Jim Rubart

Since 1994, Jim Rubart has worked with clients such as AT&T/Cingular, RE/MAX, ABC and Clear Channel radio though his company Barefoot Marketing, but his passion is writing fiction. His debut novel ROOMS released in April and hit the bestseller list in September. His next novel, BOOK OF DAYS hits shelves in January. He's also a photographer, guitarist, professional speaker, golfer, and semi-pro magician. He lives in the Northwest with the world's most perfect wife and his two almost-perfect sons. No, he doesn't sleep much. You can reach him at jlrudini[at]comcast.net, or visit his website at http://www.jimrubart.com/.

You Gotta Learn Social Style to Sell More Books and Proposals

Ever wonder why with some people you’re ready to be buds the instant you meet, and with others it’s like being introduced to a social porcupine?

It’s because the old saying “Birds of a feather flock together” is true. We click with people like us; people with our fundamental personality style. We are skeptical of people who aren’t like us.

How’s your sales job going?

But if you’re in sales—which you are if you’re alive—you have to figure out a way to connect with those people who don’t have the same social style you do. You’re selling to editors and agents if you’re prepublished. If you’re published, you’re still selling; to bookstore owners, potential customers at your signings, and editors as you try to snag that next contract.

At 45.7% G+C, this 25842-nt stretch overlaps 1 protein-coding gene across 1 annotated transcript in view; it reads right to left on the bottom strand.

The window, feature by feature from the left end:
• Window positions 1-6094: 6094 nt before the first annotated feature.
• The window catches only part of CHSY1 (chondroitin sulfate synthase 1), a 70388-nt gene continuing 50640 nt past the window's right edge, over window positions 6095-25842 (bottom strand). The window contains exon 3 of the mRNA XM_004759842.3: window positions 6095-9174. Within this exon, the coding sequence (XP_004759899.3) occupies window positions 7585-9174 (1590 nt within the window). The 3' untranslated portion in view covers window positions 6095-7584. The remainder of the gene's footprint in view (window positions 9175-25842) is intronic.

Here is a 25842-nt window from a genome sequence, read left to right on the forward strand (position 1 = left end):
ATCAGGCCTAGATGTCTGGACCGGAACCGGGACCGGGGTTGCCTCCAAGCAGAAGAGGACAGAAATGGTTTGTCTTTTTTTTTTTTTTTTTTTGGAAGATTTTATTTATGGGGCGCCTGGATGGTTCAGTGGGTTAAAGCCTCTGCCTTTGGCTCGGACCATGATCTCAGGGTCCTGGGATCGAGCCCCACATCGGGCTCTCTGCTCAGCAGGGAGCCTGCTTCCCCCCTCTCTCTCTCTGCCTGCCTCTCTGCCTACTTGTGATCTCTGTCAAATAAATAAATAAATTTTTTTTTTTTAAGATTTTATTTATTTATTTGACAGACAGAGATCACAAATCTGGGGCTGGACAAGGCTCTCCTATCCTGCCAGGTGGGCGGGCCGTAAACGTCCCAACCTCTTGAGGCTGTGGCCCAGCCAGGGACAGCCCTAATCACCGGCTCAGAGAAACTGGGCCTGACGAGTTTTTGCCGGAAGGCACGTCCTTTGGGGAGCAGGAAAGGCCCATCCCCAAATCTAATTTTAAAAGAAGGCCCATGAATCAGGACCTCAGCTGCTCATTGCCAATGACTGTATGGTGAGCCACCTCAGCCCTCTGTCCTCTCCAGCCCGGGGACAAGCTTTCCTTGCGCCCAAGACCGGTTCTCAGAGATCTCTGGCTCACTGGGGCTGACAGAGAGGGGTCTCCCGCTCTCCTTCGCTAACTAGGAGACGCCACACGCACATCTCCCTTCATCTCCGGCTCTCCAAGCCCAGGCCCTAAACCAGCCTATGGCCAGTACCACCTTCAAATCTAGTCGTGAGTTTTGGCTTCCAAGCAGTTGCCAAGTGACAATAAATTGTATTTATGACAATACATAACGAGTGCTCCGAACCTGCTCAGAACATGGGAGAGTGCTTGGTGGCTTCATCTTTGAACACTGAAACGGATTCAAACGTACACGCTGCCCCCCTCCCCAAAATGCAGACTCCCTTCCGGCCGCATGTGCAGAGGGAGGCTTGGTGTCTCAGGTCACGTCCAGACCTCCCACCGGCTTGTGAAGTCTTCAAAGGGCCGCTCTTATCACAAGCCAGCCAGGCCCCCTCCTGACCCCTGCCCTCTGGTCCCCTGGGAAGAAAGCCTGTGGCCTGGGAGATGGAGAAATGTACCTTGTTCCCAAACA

I used to teach sales training. One of the most overlooked aspects of selling is how to interact and sell to each of the four basic social styles: the Driver, the Expressive, the Analytical, the Amiable.

If you took one hundred people, roughly twenty-five of them would fall into each personality type.

People like people who are most like themselves. People tend to buy from people like themselves. Do you see where this becomes a problem?

If you present to people the want you’d want to presented, you’ll be doing it the wrong way seventy-five % of the time.

Let’s dive in

First let’s take a quick look at the basic motivations of each style: